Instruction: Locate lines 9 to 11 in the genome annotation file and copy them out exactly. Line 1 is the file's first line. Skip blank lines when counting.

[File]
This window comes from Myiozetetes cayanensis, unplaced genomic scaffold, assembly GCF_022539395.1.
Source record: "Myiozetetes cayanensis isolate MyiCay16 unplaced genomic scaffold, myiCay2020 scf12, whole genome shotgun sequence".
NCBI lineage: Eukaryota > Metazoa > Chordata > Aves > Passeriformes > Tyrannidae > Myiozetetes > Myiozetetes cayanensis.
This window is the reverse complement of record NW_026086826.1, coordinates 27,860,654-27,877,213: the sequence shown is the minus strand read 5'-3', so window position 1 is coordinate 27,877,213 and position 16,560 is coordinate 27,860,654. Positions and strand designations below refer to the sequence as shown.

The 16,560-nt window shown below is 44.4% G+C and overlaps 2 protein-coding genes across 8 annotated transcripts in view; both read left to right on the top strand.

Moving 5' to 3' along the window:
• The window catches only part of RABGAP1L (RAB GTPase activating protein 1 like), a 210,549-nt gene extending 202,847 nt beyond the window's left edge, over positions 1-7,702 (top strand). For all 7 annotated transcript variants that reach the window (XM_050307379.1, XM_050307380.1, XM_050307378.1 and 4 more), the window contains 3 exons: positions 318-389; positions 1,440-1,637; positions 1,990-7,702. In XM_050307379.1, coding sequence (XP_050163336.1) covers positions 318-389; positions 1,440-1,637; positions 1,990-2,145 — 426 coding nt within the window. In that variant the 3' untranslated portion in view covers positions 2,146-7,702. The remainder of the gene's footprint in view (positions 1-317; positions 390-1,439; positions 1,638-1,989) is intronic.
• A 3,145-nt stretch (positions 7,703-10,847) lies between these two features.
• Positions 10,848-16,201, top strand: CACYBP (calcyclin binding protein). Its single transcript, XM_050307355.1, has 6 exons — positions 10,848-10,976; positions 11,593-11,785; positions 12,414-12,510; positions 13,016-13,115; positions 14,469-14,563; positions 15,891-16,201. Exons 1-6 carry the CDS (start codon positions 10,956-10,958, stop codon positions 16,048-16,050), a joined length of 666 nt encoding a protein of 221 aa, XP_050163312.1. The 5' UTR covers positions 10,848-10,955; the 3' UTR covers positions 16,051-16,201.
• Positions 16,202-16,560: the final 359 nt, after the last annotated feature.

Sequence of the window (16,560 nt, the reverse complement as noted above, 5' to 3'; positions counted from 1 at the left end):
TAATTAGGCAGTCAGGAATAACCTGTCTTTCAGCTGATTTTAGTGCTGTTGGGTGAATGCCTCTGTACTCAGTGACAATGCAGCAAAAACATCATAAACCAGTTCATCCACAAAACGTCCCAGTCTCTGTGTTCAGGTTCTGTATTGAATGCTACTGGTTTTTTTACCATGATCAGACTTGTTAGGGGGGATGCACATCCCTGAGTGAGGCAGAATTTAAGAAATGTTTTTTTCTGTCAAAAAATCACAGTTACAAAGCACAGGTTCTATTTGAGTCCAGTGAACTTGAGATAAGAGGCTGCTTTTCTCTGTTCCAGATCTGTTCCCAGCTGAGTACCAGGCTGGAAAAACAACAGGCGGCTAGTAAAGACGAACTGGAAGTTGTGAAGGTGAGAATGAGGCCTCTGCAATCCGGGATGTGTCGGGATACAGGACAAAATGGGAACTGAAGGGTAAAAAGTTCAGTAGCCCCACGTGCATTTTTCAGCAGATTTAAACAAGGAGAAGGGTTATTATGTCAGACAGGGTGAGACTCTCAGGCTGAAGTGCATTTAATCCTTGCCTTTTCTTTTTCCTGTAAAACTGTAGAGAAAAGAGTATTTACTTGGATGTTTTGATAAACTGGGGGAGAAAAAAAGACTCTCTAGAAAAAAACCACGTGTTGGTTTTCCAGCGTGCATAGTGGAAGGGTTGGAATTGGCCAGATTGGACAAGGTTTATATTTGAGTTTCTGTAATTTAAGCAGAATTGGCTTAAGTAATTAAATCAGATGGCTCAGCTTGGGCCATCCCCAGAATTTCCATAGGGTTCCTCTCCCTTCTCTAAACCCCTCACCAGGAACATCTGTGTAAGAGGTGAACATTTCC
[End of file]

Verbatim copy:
• Positions 10,848-16,201, top strand: CACYBP (calcyclin binding protein). Its single transcript, XM_050307355.1, has 6 exons — positions 10,848-10,976; positions 11,593-11,785; positions 12,414-12,510; positions 13,016-13,115; positions 14,469-14,563; positions 15,891-16,201. Exons 1-6 carry the CDS (start codon positions 10,956-10,958, stop codon positions 16,048-16,050), a joined length of 666 nt encoding a protein of 221 aa, XP_050163312.1. The 5' UTR covers positions 10,848-10,955; the 3' UTR covers positions 16,051-16,201.
• Positions 16,202-16,560: the final 359 nt, after the last annotated feature.

Sequence of the window (16,560 nt, the reverse complement as noted above, 5' to 3'; positions counted from 1 at the left end):